“When I joined the team, a new brand had just been rolled out, which is a big change in a 40-year-old organization. However, the new branding guidelines didn’t include all social channels. Canva has allowed us to quickly adapt our brand to new formats,” Micaela explains.
Social media became even more crucial during the COVID pandemic as the team explored and experimented with new ways to communicate with supporters online, such as Facebook Live.
“Our live events became quite popular and Canva made it easy to create and roll out a whole suite of graphics to support event production,” she says.
Trivia Tuesdays on Instagram was another experiment that turned out to be a big hit among the nonprofit’s followers. “It was a way for us to engage our audiences and help them learn about Australian wildlife,” explains Phoebe.
“We saw massive growth with that and people became actual fans, to the point that they would contact us to find out what was happening whenever we skipped a Trivia Tuesday.”
Canva’s realtime collaboration capabilities have been a huge boon for the organization’s remote workforce.
“Canva has been perfect for us as we are a decentralized team”, explains Micaela, who admits: “Phoebe and I have actually never met in person yet!”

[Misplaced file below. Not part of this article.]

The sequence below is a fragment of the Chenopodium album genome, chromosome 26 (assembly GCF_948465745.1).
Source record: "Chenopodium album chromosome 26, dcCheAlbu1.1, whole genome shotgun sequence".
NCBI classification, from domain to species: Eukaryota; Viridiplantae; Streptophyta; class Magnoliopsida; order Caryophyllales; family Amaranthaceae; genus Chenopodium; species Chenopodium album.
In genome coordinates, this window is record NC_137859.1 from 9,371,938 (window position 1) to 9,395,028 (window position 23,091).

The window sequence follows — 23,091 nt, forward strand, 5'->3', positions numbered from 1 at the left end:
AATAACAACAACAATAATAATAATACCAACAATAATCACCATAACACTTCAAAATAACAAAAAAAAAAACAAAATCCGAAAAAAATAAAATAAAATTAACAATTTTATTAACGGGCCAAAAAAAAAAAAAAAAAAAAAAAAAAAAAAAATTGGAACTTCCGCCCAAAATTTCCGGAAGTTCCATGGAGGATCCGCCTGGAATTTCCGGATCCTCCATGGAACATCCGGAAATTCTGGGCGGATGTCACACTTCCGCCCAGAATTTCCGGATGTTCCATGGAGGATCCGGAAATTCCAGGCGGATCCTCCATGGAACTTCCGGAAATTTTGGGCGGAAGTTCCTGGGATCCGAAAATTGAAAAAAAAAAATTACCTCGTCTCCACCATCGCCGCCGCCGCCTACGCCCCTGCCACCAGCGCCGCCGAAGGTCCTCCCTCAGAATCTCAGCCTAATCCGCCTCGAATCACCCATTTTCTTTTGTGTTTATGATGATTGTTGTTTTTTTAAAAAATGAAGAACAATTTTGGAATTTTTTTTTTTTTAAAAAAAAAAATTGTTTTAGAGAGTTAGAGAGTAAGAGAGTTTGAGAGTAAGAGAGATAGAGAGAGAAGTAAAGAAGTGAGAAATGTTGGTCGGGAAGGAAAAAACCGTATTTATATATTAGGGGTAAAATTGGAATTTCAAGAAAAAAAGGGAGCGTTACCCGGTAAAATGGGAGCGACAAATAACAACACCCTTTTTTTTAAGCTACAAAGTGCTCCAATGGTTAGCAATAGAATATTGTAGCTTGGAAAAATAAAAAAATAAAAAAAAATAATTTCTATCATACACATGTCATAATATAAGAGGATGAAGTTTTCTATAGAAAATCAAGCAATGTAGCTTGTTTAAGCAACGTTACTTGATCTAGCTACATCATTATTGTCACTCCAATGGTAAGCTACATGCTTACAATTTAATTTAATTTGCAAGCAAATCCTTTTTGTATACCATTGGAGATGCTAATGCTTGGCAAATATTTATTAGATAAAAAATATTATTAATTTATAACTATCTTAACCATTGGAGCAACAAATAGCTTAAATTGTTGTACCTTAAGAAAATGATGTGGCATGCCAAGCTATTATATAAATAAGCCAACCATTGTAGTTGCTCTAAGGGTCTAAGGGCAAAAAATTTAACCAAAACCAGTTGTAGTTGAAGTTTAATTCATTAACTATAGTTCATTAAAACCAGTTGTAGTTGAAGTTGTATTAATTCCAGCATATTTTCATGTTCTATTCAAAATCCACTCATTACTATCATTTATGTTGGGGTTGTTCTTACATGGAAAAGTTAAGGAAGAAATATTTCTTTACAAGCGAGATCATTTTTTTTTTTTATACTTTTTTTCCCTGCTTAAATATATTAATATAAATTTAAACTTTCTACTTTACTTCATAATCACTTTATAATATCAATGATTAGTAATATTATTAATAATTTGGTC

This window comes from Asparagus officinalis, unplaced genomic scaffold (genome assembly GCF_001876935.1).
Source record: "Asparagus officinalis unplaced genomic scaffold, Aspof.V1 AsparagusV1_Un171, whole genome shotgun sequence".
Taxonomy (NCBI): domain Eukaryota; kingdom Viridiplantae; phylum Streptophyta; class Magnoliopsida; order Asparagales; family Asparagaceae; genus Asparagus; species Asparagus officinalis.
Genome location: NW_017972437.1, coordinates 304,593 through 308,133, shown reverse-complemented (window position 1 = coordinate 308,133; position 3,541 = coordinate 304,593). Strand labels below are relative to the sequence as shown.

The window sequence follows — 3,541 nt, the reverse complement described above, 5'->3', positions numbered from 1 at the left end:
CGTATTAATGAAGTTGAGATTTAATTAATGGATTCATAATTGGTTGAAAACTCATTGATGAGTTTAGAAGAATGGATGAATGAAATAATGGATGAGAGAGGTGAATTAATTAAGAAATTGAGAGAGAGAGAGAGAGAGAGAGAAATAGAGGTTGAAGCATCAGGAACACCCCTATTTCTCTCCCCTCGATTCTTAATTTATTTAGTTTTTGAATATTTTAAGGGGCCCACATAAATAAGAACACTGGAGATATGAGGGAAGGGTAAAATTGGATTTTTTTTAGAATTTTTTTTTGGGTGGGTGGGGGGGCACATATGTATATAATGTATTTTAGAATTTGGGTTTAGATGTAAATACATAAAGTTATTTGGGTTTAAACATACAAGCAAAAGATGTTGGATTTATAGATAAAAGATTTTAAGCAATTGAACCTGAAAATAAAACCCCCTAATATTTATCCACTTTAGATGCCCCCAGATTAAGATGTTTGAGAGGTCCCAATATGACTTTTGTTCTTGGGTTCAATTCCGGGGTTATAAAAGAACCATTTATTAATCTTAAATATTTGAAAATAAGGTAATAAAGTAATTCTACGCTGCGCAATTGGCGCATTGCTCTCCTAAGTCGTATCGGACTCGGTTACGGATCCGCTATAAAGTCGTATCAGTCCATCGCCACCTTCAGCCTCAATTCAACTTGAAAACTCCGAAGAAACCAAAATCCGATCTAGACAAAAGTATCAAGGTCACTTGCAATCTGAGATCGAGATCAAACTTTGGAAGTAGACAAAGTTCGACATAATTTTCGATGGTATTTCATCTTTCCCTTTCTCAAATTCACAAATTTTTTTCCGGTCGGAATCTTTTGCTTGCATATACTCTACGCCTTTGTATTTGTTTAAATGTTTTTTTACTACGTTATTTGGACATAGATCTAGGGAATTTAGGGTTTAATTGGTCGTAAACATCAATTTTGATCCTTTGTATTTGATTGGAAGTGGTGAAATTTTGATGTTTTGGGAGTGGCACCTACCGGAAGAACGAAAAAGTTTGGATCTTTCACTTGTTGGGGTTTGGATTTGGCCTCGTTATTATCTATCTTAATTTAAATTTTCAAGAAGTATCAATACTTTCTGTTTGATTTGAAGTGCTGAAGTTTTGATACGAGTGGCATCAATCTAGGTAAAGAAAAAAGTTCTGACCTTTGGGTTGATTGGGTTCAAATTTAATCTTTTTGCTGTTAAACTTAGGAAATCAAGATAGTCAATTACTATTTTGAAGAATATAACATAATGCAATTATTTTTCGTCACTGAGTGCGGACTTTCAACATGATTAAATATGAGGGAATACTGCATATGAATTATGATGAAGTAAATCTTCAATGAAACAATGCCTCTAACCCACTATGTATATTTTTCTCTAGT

“When I joined the organization, there were two barriers to collaboration: sharing large files and needing expensive licenses to give people access to design tools, including people with very little design background”, she adds.
Today, Canva is the primary design and communication tool for the 25-strong cross-organisational team, helping staff to quickly collaborate on designs and fast-track approval processes no matter their design experience or location.
“We don’t need to wait hours before approval or use additional apps to communicate. We comment in realtime within Canva”, explains Phoebe.
Micaela adds another advantage is giving people one-stop access to essential Brand Kit information, such as fonts, logos, and campaign templates, which has proved useful for volunteers to quickly use and collaborate.
“Canva was a real-game changer, particularly when the pandemic happened. Our interns were able to work from home and do design work for us. It was easy for them to share designs and comments”, she says.